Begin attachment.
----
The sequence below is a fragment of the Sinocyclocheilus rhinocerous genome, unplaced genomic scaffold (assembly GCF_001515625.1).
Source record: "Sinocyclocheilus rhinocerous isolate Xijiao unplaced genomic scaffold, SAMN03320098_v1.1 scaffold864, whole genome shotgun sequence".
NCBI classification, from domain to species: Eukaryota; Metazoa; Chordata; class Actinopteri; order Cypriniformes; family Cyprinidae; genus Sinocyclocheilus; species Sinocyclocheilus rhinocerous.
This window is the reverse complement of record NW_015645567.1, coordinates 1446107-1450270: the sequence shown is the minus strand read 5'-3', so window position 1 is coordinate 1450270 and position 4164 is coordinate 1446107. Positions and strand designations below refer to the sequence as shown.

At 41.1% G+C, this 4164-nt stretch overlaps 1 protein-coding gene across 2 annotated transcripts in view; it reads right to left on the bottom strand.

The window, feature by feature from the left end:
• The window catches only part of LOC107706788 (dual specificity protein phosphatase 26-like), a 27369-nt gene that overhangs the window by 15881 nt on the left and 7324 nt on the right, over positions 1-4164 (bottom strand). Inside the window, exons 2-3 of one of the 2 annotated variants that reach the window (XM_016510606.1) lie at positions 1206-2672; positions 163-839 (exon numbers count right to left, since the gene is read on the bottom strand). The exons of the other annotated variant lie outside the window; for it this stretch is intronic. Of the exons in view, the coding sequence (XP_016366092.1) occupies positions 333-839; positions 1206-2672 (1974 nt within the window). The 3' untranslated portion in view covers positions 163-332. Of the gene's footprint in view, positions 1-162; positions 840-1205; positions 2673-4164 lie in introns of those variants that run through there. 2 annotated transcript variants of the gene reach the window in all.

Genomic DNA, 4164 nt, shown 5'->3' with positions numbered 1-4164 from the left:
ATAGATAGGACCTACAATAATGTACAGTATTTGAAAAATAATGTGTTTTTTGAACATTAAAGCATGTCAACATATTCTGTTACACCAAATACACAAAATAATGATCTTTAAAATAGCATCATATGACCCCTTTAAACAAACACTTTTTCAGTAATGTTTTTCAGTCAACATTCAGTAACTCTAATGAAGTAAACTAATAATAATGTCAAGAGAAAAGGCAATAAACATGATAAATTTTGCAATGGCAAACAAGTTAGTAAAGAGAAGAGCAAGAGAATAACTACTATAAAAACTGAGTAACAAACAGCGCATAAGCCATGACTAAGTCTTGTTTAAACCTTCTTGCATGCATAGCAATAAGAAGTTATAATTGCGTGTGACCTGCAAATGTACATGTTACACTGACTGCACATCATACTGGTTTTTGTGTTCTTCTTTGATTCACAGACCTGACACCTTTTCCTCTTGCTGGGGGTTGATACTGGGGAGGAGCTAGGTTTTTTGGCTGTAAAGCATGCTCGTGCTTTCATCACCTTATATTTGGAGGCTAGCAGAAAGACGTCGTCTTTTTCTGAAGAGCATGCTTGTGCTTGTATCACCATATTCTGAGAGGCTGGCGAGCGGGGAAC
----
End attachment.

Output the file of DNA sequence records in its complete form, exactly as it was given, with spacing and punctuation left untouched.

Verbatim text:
The sequence below is a fragment of the Sinocyclocheilus rhinocerous genome, unplaced genomic scaffold (assembly GCF_001515625.1).
Source record: "Sinocyclocheilus rhinocerous isolate Xijiao unplaced genomic scaffold, SAMN03320098_v1.1 scaffold864, whole genome shotgun sequence".
NCBI classification, from domain to species: Eukaryota; Metazoa; Chordata; class Actinopteri; order Cypriniformes; family Cyprinidae; genus Sinocyclocheilus; species Sinocyclocheilus rhinocerous.
This window is the reverse complement of record NW_015645567.1, coordinates 1446107-1450270: the sequence shown is the minus strand read 5'-3', so window position 1 is coordinate 1450270 and position 4164 is coordinate 1446107. Positions and strand designations below refer to the sequence as shown.

At 41.1% G+C, this 4164-nt stretch overlaps 1 protein-coding gene across 2 annotated transcripts in view; it reads right to left on the bottom strand.

The window, feature by feature from the left end:
• The window catches only part of LOC107706788 (dual specificity protein phosphatase 26-like), a 27369-nt gene that overhangs the window by 15881 nt on the left and 7324 nt on the right, over positions 1-4164 (bottom strand). Inside the window, exons 2-3 of one of the 2 annotated variants that reach the window (XM_016510606.1) lie at positions 1206-2672; positions 163-839 (exon numbers count right to left, since the gene is read on the bottom strand). The exons of the other annotated variant lie outside the window; for it this stretch is intronic. Of the exons in view, the coding sequence (XP_016366092.1) occupies positions 333-839; positions 1206-2672 (1974 nt within the window). The 3' untranslated portion in view covers positions 163-332. Of the gene's footprint in view, positions 1-162; positions 840-1205; positions 2673-4164 lie in introns of those variants that run through there. 2 annotated transcript variants of the gene reach the window in all.

Genomic DNA, 4164 nt, shown 5'->3' with positions numbered 1-4164 from the left:
ATAGATAGGACCTACAATAATGTACAGTATTTGAAAAATAATGTGTTTTTTGAACATTAAAGCATGTCAACATATTCTGTTACACCAAATACACAAAATAATGATCTTTAAAATAGCATCATATGACCCCTTTAAACAAACACTTTTTCAGTAATGTTTTTCAGTCAACATTCAGTAACTCTAATGAAGTAAACTAATAATAATGTCAAGAGAAAAGGCAATAAACATGATAAATTTTGCAATGGCAAACAAGTTAGTAAAGAGAAGAGCAAGAGAATAACTACTATAAAAACTGAGTAACAAACAGCGCATAAGCCATGACTAAGTCTTGTTTAAACCTTCTTGCATGCATAGCAATAAGAAGTTATAATTGCGTGTGACCTGCAAATGTACATGTTACACTGACTGCACATCATACTGGTTTTTGTGTTCTTCTTTGATTCACAGACCTGACACCTTTTCCTCTTGCTGGGGGTTGATACTGGGGAGGAGCTAGGTTTTTTGGCTGTAAAGCATGCTCGTGCTTTCATCACCTTATATTTGGAGGCTAGCAGAAAGACGTCGTCTTTTTCTGAAGAGCATGCTTGTGCTTGTATCACCATATTCTGAGAGGCTGGCGAGCGGGGAAC